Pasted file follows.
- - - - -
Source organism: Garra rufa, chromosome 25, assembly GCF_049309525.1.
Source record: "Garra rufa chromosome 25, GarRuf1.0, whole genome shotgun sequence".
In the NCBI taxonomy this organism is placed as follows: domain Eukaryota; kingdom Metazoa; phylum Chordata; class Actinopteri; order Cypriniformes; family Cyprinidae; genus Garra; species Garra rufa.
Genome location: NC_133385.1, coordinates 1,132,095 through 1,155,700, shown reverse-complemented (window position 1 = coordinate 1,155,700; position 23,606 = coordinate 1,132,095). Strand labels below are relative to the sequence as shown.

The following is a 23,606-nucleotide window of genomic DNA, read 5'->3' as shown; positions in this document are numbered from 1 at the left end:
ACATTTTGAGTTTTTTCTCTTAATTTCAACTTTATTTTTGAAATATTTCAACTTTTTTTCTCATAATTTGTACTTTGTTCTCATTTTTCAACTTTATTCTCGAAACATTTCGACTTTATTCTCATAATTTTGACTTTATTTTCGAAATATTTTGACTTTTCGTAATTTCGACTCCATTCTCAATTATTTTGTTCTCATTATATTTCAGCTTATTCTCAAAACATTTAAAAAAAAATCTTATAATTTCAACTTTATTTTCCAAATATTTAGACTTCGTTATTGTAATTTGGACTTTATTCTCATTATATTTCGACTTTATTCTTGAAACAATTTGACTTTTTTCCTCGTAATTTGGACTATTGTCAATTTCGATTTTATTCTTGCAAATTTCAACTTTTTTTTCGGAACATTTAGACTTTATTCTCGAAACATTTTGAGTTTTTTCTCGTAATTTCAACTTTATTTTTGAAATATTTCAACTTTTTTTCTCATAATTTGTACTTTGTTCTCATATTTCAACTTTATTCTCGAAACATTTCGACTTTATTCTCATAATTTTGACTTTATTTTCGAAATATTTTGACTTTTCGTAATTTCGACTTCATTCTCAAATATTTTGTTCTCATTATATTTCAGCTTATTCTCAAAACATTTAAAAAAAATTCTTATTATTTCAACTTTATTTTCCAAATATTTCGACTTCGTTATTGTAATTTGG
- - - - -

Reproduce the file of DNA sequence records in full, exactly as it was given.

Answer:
Source organism: Garra rufa, chromosome 25, assembly GCF_049309525.1.
Source record: "Garra rufa chromosome 25, GarRuf1.0, whole genome shotgun sequence".
In the NCBI taxonomy this organism is placed as follows: domain Eukaryota; kingdom Metazoa; phylum Chordata; class Actinopteri; order Cypriniformes; family Cyprinidae; genus Garra; species Garra rufa.
Genome location: NC_133385.1, coordinates 1,132,095 through 1,155,700, shown reverse-complemented (window position 1 = coordinate 1,155,700; position 23,606 = coordinate 1,132,095). Strand labels below are relative to the sequence as shown.

The following is a 23,606-nucleotide window of genomic DNA, read 5'->3' as shown; positions in this document are numbered from 1 at the left end:
ACATTTTGAGTTTTTTCTCTTAATTTCAACTTTATTTTTGAAATATTTCAACTTTTTTTCTCATAATTTGTACTTTGTTCTCATTTTTCAACTTTATTCTCGAAACATTTCGACTTTATTCTCATAATTTTGACTTTATTTTCGAAATATTTTGACTTTTCGTAATTTCGACTCCATTCTCAATTATTTTGTTCTCATTATATTTCAGCTTATTCTCAAAACATTTAAAAAAAAATCTTATAATTTCAACTTTATTTTCCAAATATTTAGACTTCGTTATTGTAATTTGGACTTTATTCTCATTATATTTCGACTTTATTCTTGAAACAATTTGACTTTTTTCCTCGTAATTTGGACTATTGTCAATTTCGATTTTATTCTTGCAAATTTCAACTTTTTTTTCGGAACATTTAGACTTTATTCTCGAAACATTTTGAGTTTTTTCTCGTAATTTCAACTTTATTTTTGAAATATTTCAACTTTTTTTCTCATAATTTGTACTTTGTTCTCATATTTCAACTTTATTCTCGAAACATTTCGACTTTATTCTCATAATTTTGACTTTATTTTCGAAATATTTTGACTTTTCGTAATTTCGACTTCATTCTCAAATATTTTGTTCTCATTATATTTCAGCTTATTCTCAAAACATTTAAAAAAAATTCTTATTATTTCAACTTTATTTTCCAAATATTTCGACTTCGTTATTGTAATTTGG